CDI Miami | Thursday February 16, 2017

Doctor’s Orders: Is it the right time to get a CT Scan?

A new report in tomorrow’s issues of the New England Journal of Medicine raises serious concerns about the use, and overuse of CT scanning. While individual risks of developing cancer from a CT scan are relatively low, the researchers ventured that repeated exposure to radiation from diagnostic imaging could potentially threaten patient populations if left unchecked.

How can you tell if it is time to get a CT scan?

In a traditional X-ray – a chest X-ray, for example – radiation goes through you from one side to the other with 3-D information ultimately projected onto a two-dimensional picture. With a CT scan, an X-ray tube rotates around the patient and presents the results to you as a three-dinensional picture. The advantage is that it’s much more sensitive, is high resolution, and offers much more anatomically specific information with great detail.

When should you get a CT scan?

If you think something is desperately wrong with you and you need an immediate answer. For example, if you have sudden severe abdominal pain or an intense headache that came out of nowhere.

CT scans are incredibly accurate, and can help you determine the source of your pain. For instance, CT scans can prevent false-diagnosis of appendicitis, having reduced false positives by nearly 20%.

Are their risks involved in CT scanning?

There is very minimal risk in CT scanning.  For children, the risk of developing a fatal cancer from radiation exposure is somewhere around 1 in 500 or 1 in 1,000 – the older you get, the lower the risk becomes. For an adult, the risk is around 1 in 2,000. At this point, people believe there is a linear relationship between the dose and risk in half.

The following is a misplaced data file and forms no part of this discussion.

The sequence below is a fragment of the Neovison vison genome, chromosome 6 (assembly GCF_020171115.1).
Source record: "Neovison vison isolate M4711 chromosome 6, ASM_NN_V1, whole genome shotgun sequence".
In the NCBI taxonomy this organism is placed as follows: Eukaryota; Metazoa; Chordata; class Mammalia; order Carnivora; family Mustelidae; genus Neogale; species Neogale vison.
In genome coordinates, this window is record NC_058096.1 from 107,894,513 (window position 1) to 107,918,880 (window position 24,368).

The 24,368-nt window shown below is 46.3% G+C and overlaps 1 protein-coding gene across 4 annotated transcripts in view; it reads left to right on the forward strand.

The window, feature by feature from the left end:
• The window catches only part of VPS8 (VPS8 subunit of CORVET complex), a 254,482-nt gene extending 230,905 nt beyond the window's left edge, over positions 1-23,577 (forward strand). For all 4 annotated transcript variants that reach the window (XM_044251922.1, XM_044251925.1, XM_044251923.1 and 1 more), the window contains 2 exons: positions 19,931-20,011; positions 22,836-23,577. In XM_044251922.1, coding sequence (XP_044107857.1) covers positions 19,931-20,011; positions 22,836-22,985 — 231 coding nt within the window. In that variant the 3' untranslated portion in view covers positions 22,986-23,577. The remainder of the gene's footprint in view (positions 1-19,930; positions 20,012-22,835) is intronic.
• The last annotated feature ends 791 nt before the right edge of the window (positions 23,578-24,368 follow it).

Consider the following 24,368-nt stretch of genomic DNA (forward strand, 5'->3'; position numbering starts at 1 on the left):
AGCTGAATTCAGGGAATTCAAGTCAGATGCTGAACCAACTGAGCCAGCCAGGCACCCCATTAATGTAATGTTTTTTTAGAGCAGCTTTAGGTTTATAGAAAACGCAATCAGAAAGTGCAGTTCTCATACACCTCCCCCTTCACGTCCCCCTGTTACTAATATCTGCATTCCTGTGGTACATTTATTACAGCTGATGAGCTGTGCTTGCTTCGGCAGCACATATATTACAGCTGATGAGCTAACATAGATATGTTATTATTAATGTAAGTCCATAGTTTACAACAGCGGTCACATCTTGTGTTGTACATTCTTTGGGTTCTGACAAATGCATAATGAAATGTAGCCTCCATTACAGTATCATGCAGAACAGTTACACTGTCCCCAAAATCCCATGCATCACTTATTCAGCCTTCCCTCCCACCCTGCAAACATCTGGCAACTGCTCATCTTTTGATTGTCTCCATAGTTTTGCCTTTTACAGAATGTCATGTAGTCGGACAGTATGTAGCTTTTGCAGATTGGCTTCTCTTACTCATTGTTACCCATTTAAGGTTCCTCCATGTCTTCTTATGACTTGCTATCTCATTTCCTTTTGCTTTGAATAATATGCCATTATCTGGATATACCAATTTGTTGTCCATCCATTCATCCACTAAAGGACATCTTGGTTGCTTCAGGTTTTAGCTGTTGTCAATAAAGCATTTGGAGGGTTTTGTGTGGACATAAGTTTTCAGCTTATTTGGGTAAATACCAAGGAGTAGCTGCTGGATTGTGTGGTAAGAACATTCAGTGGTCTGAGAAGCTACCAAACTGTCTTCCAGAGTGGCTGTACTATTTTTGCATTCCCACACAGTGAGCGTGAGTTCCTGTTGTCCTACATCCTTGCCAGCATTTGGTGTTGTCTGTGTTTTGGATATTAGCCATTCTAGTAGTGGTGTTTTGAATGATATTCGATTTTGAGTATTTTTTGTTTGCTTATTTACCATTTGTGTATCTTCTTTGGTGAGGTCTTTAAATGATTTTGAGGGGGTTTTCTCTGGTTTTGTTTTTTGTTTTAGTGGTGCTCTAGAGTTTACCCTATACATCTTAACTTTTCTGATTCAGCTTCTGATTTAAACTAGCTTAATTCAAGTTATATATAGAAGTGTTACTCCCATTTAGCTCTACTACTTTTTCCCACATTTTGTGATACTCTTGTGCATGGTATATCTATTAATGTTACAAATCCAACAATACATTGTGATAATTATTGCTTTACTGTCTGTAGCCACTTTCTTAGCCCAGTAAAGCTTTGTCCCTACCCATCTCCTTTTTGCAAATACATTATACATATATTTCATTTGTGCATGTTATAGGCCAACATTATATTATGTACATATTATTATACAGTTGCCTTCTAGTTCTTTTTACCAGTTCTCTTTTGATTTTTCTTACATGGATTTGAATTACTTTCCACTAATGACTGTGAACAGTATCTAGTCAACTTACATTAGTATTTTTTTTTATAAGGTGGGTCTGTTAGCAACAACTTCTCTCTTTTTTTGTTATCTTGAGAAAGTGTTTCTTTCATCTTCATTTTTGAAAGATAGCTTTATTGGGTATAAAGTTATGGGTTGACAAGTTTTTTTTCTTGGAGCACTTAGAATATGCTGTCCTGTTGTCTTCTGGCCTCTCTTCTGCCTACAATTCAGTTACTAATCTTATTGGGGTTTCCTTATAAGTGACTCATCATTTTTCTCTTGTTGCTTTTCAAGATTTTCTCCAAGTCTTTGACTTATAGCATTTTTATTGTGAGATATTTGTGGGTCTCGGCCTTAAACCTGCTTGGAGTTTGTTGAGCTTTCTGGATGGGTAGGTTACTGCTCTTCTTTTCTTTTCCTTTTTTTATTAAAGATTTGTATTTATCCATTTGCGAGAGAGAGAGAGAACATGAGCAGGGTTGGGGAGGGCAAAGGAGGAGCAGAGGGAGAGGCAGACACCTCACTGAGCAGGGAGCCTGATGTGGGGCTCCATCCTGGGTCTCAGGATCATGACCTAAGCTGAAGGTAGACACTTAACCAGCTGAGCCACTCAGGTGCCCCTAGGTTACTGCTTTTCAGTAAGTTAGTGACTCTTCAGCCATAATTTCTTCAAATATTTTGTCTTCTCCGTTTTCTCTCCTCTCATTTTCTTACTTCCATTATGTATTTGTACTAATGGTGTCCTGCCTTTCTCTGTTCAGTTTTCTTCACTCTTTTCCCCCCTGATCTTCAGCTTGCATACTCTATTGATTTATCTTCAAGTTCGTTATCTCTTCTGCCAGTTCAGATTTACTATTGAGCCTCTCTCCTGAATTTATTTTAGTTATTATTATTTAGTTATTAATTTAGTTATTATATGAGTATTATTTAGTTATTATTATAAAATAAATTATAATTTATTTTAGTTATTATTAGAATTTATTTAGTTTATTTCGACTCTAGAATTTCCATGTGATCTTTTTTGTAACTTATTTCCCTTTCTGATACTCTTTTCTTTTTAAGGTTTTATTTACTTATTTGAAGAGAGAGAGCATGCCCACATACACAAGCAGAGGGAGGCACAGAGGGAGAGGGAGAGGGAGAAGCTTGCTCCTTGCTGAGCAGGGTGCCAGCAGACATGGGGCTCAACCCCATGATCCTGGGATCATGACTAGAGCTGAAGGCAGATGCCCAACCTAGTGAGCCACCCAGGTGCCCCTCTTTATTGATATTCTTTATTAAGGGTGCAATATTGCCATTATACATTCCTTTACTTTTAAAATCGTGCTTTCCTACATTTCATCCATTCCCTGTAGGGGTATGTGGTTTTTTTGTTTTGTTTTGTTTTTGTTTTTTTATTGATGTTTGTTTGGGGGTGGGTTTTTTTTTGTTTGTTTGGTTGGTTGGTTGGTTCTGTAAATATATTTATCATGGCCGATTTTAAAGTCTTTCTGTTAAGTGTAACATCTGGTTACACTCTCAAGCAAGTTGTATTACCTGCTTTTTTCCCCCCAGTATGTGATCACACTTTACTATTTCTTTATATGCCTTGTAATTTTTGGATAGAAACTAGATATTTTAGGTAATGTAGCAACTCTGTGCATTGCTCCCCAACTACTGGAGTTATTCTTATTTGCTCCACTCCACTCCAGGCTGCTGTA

Are there alternatives to CT scanning that patients should know about or ask their doctors?

You can always ask if there are ways to find out the answer without using radiation. Using ultrasound, for example, or doing an MRI scan. Those don’t use ionizing radiation, so there is virtually no risk. If a child is getting a scan, the parent can make sure that the radiology technician is using the correct pediatric doses.

Are CT scans useful for asymptomatic patients?

CT scans are not necessary for asymptomatic patients. Scans should only be used when there is a suspicion of an illness or disorder. There are still studies determining the risk profile of scans on different populations.